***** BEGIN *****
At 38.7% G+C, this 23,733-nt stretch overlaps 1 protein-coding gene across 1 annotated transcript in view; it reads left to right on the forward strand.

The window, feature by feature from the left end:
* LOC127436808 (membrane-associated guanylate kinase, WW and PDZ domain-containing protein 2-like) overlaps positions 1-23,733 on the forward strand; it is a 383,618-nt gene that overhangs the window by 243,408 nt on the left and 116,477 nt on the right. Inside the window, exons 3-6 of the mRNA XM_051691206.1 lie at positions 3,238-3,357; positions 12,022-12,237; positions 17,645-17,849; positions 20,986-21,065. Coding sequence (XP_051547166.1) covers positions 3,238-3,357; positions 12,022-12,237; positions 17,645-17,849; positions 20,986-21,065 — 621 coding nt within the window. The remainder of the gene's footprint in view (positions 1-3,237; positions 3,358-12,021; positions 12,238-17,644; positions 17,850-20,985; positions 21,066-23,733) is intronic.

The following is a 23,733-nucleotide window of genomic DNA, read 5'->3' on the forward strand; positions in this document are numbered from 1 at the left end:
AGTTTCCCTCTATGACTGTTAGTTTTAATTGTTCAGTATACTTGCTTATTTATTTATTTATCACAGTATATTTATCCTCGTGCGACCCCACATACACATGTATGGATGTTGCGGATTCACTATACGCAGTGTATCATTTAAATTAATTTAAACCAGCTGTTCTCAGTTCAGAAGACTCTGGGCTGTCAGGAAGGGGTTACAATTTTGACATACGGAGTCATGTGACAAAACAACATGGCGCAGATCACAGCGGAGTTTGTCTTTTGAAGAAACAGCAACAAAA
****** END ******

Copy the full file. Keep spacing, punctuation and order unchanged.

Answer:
At 38.7% G+C, this 23,733-nt stretch overlaps 1 protein-coding gene across 1 annotated transcript in view; it reads left to right on the forward strand.

The window, feature by feature from the left end:
* LOC127436808 (membrane-associated guanylate kinase, WW and PDZ domain-containing protein 2-like) overlaps positions 1-23,733 on the forward strand; it is a 383,618-nt gene that overhangs the window by 243,408 nt on the left and 116,477 nt on the right. Inside the window, exons 3-6 of the mRNA XM_051691206.1 lie at positions 3,238-3,357; positions 12,022-12,237; positions 17,645-17,849; positions 20,986-21,065. Coding sequence (XP_051547166.1) covers positions 3,238-3,357; positions 12,022-12,237; positions 17,645-17,849; positions 20,986-21,065 — 621 coding nt within the window. The remainder of the gene's footprint in view (positions 1-3,237; positions 3,358-12,021; positions 12,238-17,644; positions 17,850-20,985; positions 21,066-23,733) is intronic.

The following is a 23,733-nucleotide window of genomic DNA, read 5'->3' on the forward strand; positions in this document are numbered from 1 at the left end:
AGTTTCCCTCTATGACTGTTAGTTTTAATTGTTCAGTATACTTGCTTATTTATTTATTTATCACAGTATATTTATCCTCGTGCGACCCCACATACACATGTATGGATGTTGCGGATTCACTATACGCAGTGTATCATTTAAATTAATTTAAACCAGCTGTTCTCAGTTCAGAAGACTCTGGGCTGTCAGGAAGGGGTTACAATTTTGACATACGGAGTCATGTGACAAAACAACATGGCGCAGATCACAGCGGAGTTTGTCTTTTGAAGAAACAGCAACAAAA